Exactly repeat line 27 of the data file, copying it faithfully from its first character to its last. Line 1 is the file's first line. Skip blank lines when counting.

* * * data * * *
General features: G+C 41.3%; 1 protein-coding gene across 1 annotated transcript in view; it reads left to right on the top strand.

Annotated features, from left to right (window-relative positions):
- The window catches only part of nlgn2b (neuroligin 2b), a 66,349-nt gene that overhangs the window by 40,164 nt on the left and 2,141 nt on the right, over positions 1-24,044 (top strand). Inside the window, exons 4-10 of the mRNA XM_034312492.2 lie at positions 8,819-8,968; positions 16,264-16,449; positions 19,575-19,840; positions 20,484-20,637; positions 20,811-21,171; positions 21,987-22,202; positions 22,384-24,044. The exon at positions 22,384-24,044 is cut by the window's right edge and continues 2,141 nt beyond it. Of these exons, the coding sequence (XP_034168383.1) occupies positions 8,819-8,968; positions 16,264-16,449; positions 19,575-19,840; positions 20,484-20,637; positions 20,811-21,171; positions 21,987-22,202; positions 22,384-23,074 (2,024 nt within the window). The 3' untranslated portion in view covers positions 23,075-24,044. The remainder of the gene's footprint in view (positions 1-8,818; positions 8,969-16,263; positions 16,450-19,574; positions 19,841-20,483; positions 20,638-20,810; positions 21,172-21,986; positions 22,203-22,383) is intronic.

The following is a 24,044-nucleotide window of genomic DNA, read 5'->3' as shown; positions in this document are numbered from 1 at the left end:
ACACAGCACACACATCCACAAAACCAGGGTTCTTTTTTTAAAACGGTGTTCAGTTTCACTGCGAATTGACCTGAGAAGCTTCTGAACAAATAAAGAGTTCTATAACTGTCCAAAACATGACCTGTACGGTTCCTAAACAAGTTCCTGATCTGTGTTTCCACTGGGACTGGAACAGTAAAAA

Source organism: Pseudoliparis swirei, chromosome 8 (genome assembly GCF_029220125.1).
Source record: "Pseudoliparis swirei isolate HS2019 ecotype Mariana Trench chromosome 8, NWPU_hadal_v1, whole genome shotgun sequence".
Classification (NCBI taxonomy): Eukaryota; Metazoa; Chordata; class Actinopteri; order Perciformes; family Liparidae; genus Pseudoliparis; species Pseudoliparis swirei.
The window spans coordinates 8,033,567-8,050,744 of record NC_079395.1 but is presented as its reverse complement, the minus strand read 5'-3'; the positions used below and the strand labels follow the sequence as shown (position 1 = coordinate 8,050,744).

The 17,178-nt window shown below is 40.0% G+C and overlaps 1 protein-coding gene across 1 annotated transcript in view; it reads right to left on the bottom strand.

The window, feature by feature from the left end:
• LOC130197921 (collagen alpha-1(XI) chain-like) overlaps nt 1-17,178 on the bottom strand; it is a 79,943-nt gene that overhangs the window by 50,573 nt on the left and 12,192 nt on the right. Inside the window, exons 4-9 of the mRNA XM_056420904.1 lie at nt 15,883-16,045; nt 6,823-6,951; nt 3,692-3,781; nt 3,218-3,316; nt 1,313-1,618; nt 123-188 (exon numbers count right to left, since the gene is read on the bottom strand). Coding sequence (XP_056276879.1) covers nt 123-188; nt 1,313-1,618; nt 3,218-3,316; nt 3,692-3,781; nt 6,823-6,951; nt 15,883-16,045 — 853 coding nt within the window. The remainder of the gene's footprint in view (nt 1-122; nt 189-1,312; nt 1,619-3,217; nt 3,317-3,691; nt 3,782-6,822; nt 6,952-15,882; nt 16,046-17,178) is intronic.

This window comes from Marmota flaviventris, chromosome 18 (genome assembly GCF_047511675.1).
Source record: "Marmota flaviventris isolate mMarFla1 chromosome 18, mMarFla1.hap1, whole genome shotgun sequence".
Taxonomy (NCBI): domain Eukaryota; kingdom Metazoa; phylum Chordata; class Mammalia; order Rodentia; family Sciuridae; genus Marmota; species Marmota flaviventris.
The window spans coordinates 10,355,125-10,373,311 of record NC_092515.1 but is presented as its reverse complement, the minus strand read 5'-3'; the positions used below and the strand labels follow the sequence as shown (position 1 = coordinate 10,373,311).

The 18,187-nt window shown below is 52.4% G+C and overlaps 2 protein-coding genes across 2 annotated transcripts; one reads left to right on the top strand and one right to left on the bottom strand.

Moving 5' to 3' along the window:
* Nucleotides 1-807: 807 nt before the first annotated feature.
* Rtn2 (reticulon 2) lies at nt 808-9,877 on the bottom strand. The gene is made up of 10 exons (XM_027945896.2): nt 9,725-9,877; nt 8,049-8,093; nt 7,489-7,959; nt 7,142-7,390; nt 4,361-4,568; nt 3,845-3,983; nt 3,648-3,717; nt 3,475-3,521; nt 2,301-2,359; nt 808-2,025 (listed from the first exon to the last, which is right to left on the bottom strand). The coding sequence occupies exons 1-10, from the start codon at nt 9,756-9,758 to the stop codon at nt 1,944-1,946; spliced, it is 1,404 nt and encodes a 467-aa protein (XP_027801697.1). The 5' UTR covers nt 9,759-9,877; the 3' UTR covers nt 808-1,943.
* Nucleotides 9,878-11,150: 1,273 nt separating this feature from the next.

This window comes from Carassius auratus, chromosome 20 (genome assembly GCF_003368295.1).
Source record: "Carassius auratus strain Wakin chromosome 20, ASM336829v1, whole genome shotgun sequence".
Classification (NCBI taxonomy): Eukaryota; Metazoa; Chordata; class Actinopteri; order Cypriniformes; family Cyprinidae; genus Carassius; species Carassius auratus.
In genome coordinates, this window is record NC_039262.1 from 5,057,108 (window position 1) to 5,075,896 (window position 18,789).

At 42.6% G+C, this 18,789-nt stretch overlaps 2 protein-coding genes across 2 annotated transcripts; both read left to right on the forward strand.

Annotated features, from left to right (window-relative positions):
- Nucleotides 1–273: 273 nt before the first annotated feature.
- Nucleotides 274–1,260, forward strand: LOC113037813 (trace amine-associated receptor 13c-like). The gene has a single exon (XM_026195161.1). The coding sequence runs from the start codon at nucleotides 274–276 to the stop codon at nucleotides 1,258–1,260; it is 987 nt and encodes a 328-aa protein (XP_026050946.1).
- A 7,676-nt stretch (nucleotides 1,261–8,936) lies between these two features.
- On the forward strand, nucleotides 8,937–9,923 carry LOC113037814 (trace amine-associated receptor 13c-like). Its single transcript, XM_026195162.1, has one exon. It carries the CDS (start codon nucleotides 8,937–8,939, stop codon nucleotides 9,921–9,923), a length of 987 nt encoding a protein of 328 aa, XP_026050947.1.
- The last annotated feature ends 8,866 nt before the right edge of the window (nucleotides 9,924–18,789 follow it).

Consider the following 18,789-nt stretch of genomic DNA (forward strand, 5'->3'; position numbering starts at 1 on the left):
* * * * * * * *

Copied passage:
Annotated features, from left to right (window-relative positions):